4 June Taksim Square. Occupiers caught in crime: Doing Yoga
This is how barricades are made:
Should Cameron, Obama, Hollande and Merkel remain tight-lipped about the disorder spreading across Turkey, we must conclude it is because they regard the measure of police force as an expedient that they themselves could ultimately resort to.
What’s happening in Turkey? If you’re actually in the country, that may be hard to tell, since many Turkish news outlets have stayed relatively quiet on the spread of protests and clashes with police across the country. While scenes from Istanbul have been splashed across the front page of U.S. newspapers, the news has been relegated to later pages in Turkish dailies. Photos posted on social media (like the one above) have shown side-by-side comparisons of CNN International and CNN Turk, the news network’s Turkish affiliate. While the global broadcast showed a live feed of protests, the Turkish channel offered up a cooking show and a documentary, Spy in the Huddle, about penguins.
What began as a protest in Istanbul over a government plan to develop the city’s last central green space has mushroomed into nationwide protests marked by violent clashes between protesters and police, who have used tear gas and water cannons to disperse demonstrators. The unrest has continued into Monday and shows no signs of abating.
Facebook and Twitter reported to have been blocked in run-up to protests, with people turning to VPNs to broadcast content
Mobile internet users in Turkey are routing around suspected censorship by its government by downloading software that encrypts and hides their connections to the outside world, as the unrest in the country grows.
Like millions inside and outside of Turkey, I spent the last four days and nights glued to my phone switching between my Facebook and Twitter accounts. Whilst local news channels showed a beauty contest, a couple of cooking shows and perhaps ironically a bunch of penguins, hundreds and thousands of people took to streets all over the country.
Rene from the German site Nerdcore sez, “A friend of mine who is staying in Istanbul right now contacted me this morning and I had the opportunity to interview a girl who is occupying Gezi Park in Turkey right now. The situation calmed down, but she told me that actually the whole city of Istanbul is up on their feet roaming the streets.”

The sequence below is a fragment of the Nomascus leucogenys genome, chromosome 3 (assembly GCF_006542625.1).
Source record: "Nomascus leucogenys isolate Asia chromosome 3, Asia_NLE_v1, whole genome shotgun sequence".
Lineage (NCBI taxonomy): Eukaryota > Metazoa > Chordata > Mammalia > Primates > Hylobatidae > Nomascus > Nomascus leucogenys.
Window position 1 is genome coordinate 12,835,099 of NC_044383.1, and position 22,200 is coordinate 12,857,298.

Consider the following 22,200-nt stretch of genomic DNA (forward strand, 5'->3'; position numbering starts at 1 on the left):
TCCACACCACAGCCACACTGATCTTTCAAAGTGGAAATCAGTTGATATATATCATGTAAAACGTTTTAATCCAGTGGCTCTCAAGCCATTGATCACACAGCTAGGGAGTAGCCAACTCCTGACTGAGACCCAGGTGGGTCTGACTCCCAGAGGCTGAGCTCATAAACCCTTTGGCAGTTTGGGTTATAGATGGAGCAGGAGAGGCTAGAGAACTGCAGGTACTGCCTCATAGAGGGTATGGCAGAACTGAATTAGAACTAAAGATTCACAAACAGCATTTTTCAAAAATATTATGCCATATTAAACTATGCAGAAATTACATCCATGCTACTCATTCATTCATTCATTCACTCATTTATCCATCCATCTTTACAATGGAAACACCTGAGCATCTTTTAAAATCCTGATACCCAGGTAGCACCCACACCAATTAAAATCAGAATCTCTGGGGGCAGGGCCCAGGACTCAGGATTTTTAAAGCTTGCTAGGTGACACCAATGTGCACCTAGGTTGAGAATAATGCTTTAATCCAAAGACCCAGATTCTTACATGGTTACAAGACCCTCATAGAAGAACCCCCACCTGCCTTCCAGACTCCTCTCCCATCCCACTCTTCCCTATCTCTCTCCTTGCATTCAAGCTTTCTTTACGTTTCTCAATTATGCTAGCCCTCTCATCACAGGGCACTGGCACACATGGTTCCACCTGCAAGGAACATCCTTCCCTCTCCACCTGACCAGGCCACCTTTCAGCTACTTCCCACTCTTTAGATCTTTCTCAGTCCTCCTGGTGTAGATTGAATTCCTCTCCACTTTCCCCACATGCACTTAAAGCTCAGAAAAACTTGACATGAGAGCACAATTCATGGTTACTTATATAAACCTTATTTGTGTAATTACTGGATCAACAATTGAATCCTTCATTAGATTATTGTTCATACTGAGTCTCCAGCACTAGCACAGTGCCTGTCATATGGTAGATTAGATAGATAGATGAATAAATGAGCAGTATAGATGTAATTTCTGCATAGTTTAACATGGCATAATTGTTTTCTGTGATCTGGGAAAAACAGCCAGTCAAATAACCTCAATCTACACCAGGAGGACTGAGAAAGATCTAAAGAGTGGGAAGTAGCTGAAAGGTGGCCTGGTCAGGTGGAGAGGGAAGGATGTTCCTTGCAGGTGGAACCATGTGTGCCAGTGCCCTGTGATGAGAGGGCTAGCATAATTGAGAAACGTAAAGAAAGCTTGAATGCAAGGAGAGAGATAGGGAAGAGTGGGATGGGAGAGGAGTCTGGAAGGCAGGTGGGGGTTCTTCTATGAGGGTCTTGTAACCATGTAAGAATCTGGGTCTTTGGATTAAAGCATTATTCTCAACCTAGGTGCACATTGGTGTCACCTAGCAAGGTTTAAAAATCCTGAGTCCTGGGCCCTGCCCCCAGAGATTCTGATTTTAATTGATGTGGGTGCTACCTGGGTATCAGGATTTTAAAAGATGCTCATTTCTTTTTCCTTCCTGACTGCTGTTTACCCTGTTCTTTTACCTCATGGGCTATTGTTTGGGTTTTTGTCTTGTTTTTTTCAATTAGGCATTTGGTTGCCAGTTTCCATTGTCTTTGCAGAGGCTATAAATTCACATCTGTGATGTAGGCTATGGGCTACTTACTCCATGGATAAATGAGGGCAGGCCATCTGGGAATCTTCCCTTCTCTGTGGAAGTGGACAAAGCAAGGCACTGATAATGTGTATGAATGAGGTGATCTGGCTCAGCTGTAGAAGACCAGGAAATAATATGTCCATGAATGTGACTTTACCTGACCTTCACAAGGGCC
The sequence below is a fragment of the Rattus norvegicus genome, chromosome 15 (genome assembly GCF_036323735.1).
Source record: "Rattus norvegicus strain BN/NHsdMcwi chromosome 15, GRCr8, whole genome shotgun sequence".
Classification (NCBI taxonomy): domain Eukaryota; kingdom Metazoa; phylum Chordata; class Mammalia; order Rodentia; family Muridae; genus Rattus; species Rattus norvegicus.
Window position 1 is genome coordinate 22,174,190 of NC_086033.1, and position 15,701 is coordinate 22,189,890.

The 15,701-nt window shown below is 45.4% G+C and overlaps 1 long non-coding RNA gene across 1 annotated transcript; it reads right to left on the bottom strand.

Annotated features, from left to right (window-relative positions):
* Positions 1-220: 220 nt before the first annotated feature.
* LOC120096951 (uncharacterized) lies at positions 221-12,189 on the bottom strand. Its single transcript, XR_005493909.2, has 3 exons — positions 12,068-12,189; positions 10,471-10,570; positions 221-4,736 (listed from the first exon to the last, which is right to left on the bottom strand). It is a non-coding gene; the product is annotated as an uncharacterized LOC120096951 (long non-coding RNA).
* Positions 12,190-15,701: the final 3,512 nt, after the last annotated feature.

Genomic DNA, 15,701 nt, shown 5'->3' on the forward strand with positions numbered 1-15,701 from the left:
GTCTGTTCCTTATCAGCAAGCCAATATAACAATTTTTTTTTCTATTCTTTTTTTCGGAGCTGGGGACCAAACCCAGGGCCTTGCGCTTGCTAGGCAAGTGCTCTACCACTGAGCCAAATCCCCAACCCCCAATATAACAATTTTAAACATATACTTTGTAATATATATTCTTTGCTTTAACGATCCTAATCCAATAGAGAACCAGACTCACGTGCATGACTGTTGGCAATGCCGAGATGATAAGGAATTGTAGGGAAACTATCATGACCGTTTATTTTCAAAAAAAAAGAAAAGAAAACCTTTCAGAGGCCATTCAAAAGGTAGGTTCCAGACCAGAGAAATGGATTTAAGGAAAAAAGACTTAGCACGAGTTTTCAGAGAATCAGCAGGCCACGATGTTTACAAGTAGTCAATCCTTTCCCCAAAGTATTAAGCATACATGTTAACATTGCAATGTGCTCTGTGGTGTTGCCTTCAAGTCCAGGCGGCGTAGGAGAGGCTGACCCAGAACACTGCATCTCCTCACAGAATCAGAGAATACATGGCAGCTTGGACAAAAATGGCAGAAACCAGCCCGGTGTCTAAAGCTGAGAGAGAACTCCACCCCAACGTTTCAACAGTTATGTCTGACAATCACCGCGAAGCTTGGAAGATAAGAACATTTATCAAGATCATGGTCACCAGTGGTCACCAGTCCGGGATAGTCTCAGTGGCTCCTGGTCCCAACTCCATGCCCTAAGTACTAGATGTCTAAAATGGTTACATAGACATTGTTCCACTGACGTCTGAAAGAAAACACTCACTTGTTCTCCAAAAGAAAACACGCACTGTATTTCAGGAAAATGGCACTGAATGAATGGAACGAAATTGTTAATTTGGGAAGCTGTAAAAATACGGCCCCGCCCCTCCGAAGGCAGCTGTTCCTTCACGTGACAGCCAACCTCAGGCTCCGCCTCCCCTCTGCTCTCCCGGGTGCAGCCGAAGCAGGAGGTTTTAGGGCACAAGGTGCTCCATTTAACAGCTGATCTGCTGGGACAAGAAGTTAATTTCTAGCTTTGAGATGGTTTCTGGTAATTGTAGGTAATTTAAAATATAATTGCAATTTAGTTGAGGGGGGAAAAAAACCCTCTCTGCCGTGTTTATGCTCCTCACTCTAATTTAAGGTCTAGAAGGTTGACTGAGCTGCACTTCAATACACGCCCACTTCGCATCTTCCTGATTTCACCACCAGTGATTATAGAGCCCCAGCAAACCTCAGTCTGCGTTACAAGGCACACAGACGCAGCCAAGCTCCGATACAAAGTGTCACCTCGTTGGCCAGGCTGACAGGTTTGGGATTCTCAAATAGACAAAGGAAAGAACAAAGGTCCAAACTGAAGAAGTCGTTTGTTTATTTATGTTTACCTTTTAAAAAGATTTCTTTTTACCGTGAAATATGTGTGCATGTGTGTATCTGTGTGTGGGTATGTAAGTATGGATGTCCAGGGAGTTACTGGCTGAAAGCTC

Protesters from one of the world?s richest countries, one of the world?s oldest autocracies, and one of the world?s rising developing countries walk into … a public space, use Twitter extensively, and capture global attention to their movement and their hashtag.
After the harsh shift in the peaceful manifestations in Taksim Square against the construction of a commercial mall and the bloody outcome, both sides have lost control in every possible respect. International media rushed to depict the image of a suppresive and under-developed ?democracy? in Turkey with a political regime that infringes human rights and the right to manifest. Social media took the tally and all the world has been witnessing the outrage of Turkish people and the condemned reaction of the police and the government. I regret to say but it is not that easy to interpret what is really going in Turkey. It is a much more complicated situation and it is at least irresponsible to rush out and use pompous words and news headlines to describe the so-called ?dictatorship? of Erdogan?s regime.
After the mass protests in Istanbul and other cities on the weekend, the Turkish Prime Minister Recep Tayyip Erdoğan appealed for calm on Monday, calling the protests the work of “extremists”. According to commentators this misjudgement only justifies the popular demands for a modern democracy
Brutal assaults by the Turkish police on protesters in Istanbul and around the country during the last few days have invited a few expressions of ?concern? from EU capitals. Unfortunately, the EU?s ?concern? about the Turks? human rights is not substantiated by corresponding policy.
What unites the most heterogeneous opposition bloc Turkey has seen in the last two decades is a common protest against a government which interprets majoritarian democracy as ‘the tyranny of the majority’ and ignores criticism from opposition groups, says Gulay Turkmen-Dervisoglu
Turkey’s deputy prime minister apologizes for crackdown
Top news: Turkey’s main public sector trade union threw its weight behind the ongoing anti-government demonstrations on Tuesday, announcinga two-day strike to protest the “fascism” of Prime Minister Recep Tayyip Erdogan’s Freedom and Justice Party (AKP), CNN reports. The protests, which began last week in opposition to government plans to raze a public park, have since morphed into a widespread rebuke of Erdogan’s government.
The Confederation of Progressive Trade Unions (DİSK) is set to join an ongoing public sector.
By Dr. Gülçin Erdi Lelandais (Le Centre national de la recherche scientifique [CNRS], FRANCE)
As you may know, for more than a decade, many renewal projects have been realized in Istanbul and several of them have been conceived in a non democratic way with top-down decisions resulting on forced displacement of many inhabitants. There are several organizations which struggled against these projects and called for mobilization against the destruction of trees in Gezi Park on 27thMay. However, the violent police treatment of these peaceful protester
In a volatile political atmosphere confrontational police tactics ramp up aggression. As a football fan, I’ve seen them firsthand